“A sky fell into the braid of the little girl . . .” (Dalia Taha)

❶ Israel’s Jerusalem municipality plans to demolish Palestinian buildings
. . . . . ❶ ― (ᴀ) Gabbay: No Settlement Will Be Evacuated

  • Background: “Gated/Gating Community: The Settlement Complex in the West Bank.” Transactions of the Institute of British Geographers.

❷ International conference in Kuwait on Palestinian children’s suffering
. . . . . ❷ ― (ᴀ) Israel attacks Palestinian school children with gas and sound bombs
❸ Israel blocks Palestinian from visiting father’s grave in Christian cemetery
❹ POETRY by Dalia Taha
` ` ` ` ` ` ` ` ` ` ` ` ` ` ` ` ` ` ` `
Palestine News and Information Agency – WAFA 
Nov. 13, 2017 ―  The Israeli municipality of West Jerusalem is planning to demolish a number of Palestinian buildings in occupied East Jerusalem neighborhoods that would displace hundreds of people, Palestinian and Israeli sources said on Monday.
___The municipality notified a number of Palestinian citizens in Issawiya of its intention to demolish their homes under the pretext of construction without a permit, according to residents.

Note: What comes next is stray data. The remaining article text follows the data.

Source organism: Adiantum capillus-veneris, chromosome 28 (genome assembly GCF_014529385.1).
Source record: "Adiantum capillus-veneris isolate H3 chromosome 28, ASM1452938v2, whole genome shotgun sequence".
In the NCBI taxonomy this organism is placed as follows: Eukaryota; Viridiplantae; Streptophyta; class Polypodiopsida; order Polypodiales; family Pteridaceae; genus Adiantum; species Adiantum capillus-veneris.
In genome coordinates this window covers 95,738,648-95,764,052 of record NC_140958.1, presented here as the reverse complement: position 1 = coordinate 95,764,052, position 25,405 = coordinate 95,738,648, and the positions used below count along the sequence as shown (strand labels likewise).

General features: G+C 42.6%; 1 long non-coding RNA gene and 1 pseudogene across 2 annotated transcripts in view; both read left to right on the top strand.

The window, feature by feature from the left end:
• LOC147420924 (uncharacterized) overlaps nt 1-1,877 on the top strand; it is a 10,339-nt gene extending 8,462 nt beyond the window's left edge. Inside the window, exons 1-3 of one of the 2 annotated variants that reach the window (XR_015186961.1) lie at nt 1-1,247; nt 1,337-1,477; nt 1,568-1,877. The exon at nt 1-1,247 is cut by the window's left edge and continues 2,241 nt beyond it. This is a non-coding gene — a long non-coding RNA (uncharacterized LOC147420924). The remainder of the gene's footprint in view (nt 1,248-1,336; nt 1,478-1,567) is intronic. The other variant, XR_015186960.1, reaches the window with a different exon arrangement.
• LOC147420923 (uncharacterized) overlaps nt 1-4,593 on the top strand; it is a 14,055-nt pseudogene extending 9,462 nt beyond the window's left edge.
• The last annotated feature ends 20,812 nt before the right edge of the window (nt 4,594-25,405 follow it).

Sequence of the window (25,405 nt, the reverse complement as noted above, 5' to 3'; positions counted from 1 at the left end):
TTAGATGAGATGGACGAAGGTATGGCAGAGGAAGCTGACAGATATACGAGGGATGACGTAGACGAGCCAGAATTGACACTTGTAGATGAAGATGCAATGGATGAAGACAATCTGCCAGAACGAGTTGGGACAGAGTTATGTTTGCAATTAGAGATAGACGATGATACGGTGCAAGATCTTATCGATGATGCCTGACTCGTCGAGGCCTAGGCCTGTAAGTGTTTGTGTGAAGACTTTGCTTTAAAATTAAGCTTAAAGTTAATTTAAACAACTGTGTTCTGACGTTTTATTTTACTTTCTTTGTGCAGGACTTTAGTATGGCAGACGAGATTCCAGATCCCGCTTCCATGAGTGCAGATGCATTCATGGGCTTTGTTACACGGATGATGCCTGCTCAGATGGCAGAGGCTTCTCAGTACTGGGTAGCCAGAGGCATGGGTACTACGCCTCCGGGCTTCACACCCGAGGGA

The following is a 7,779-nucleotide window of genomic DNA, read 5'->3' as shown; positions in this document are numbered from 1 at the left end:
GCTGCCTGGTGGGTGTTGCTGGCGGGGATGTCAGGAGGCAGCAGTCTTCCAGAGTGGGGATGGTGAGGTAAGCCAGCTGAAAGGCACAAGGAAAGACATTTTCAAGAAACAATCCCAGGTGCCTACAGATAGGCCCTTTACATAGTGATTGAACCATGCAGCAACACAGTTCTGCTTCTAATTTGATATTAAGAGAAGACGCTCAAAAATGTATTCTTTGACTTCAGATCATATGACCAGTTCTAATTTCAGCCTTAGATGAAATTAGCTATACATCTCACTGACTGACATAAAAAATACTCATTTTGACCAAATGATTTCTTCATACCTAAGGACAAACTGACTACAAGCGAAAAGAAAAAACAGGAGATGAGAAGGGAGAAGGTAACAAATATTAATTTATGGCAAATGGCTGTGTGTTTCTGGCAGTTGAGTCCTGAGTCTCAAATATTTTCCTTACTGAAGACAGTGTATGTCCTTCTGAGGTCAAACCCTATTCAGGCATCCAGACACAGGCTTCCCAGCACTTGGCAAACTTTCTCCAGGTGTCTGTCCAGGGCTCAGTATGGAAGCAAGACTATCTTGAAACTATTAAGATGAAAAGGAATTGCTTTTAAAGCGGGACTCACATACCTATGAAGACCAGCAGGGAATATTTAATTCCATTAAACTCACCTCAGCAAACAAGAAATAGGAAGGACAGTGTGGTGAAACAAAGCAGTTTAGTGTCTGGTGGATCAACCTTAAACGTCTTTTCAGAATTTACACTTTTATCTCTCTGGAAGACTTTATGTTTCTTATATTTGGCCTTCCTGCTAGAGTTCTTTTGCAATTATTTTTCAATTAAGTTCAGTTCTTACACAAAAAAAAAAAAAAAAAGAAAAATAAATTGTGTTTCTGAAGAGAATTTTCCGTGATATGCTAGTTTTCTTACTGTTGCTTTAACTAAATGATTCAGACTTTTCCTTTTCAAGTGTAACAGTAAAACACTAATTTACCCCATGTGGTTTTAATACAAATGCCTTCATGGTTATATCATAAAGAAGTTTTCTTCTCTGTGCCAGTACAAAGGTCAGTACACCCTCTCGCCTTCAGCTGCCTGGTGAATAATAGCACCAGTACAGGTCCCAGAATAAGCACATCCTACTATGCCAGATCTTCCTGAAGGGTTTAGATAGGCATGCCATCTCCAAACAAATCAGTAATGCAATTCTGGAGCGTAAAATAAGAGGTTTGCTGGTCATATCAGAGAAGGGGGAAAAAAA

___They said staff from the Israeli municipality handed Issawiya residents notifications informing that their homes will be demolished for lack of an Israeli construction permit and others were told to report to the municipality to discuss the legal status of their homes.   MORE . . .
International Middle East Media Center – IMEMC      
Nov. 13, 2017 ― Israel will not evacuate any settlement in the occupied West Bank or Jerusalem, under any peace settlement between Israel and the Palestinian Authority, the leader of Israeli Labor Party Avi Gabbay stated, on Sunday.
___Ma’ariv paper quoted Gabbay as saying that it is impossible to evacuate 100 thousand settlers under any future peace settlement, saying that it is irrational to create such a cruel event.   MORE . . .

Handel, Ariel.
Transactions of the Institute of British Geographers,
vol. 39, no. 4, Oct. 2014, pp. 504-517.
[This] paper suggests that the settlement layout in the West Bank is not just an aggregate of 124 ‘legal’ gated  communities and a similar number of ‘illegal outposts’, but rather a single, contiguous gated community gating, in turn, Palestinian ‘islands’ within it. Gated communities differ on several factors of enclosure, security features, amenities, type of residents, tenure, location, size and policy context. They tend to turn their backs on the city and aspire to create an autarkic community that has no need for the outside world.